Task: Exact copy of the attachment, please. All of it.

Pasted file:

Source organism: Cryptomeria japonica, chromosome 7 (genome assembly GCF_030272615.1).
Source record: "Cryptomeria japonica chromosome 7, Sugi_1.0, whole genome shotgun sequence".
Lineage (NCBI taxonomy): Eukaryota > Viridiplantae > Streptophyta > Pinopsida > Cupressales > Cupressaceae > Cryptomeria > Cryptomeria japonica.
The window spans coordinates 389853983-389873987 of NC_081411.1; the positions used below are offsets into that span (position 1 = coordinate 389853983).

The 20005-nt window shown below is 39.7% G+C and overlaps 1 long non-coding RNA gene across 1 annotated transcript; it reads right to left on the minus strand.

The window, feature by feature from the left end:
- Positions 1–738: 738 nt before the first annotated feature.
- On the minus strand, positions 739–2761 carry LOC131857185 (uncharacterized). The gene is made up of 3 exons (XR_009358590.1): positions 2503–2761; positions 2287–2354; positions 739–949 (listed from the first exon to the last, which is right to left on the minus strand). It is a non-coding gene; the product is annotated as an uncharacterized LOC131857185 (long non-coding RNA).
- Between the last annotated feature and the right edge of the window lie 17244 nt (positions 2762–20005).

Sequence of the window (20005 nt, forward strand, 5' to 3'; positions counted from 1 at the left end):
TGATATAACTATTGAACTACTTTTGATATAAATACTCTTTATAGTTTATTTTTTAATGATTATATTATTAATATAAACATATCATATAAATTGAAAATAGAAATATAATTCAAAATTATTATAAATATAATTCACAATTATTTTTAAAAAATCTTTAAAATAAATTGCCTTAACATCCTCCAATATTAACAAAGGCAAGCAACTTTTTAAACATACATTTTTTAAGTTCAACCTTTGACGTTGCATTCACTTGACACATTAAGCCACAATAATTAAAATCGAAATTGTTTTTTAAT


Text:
Source organism: Cryptomeria japonica, chromosome 7 (genome assembly GCF_030272615.1).
Source record: "Cryptomeria japonica chromosome 7, Sugi_1.0, whole genome shotgun sequence".
Lineage (NCBI taxonomy): Eukaryota > Viridiplantae > Streptophyta > Pinopsida > Cupressales > Cupressaceae > Cryptomeria > Cryptomeria japonica.
The window spans coordinates 389853983-389873987 of NC_081411.1; the positions used below are offsets into that span (position 1 = coordinate 389853983).

The 20005-nt window shown below is 39.7% G+C and overlaps 1 long non-coding RNA gene across 1 annotated transcript; it reads right to left on the minus strand.

The window, feature by feature from the left end:
- Positions 1–738: 738 nt before the first annotated feature.
- On the minus strand, positions 739–2761 carry LOC131857185 (uncharacterized). The gene is made up of 3 exons (XR_009358590.1): positions 2503–2761; positions 2287–2354; positions 739–949 (listed from the first exon to the last, which is right to left on the minus strand). It is a non-coding gene; the product is annotated as an uncharacterized LOC131857185 (long non-coding RNA).
- Between the last annotated feature and the right edge of the window lie 17244 nt (positions 2762–20005).

Sequence of the window (20005 nt, forward strand, 5' to 3'; positions counted from 1 at the left end):
TGATATAACTATTGAACTACTTTTGATATAAATACTCTTTATAGTTTATTTTTTAATGATTATATTATTAATATAAACATATCATATAAATTGAAAATAGAAATATAATTCAAAATTATTATAAATATAATTCACAATTATTTTTAAAAAATCTTTAAAATAAATTGCCTTAACATCCTCCAATATTAACAAAGGCAAGCAACTTTTTAAACATACATTTTTTAAGTTCAACCTTTGACGTTGCATTCACTTGACACATTAAGCCACAATAATTAAAATCGAAATTGTTTTTTAAT